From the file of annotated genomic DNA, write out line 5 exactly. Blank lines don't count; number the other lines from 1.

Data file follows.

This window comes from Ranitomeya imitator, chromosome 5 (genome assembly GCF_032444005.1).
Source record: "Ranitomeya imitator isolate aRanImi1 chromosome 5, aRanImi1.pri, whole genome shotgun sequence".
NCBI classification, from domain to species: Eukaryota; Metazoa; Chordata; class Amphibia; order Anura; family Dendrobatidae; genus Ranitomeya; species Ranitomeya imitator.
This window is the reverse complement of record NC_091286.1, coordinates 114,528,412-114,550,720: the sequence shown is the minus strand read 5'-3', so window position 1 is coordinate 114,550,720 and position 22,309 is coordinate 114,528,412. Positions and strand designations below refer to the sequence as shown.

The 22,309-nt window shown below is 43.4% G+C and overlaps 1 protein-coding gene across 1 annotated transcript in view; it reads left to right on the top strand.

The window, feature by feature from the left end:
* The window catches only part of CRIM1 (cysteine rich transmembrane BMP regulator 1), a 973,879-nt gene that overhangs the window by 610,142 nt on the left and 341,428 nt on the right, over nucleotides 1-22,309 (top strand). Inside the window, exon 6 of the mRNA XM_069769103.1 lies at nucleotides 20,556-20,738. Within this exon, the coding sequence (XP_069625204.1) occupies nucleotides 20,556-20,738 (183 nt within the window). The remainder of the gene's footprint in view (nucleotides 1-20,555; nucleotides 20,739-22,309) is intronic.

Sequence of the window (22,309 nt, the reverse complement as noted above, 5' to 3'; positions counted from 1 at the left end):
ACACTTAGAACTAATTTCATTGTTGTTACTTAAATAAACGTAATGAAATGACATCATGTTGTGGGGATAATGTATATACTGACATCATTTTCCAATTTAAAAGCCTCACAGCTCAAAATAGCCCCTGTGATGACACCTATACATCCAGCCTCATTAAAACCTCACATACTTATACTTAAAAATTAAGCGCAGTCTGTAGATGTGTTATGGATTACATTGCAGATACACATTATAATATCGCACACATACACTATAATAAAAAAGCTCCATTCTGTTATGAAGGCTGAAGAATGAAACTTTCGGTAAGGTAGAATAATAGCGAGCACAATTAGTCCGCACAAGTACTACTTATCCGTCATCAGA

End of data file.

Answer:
The 22,309-nt window shown below is 43.4% G+C and overlaps 1 protein-coding gene across 1 annotated transcript in view; it reads left to right on the top strand.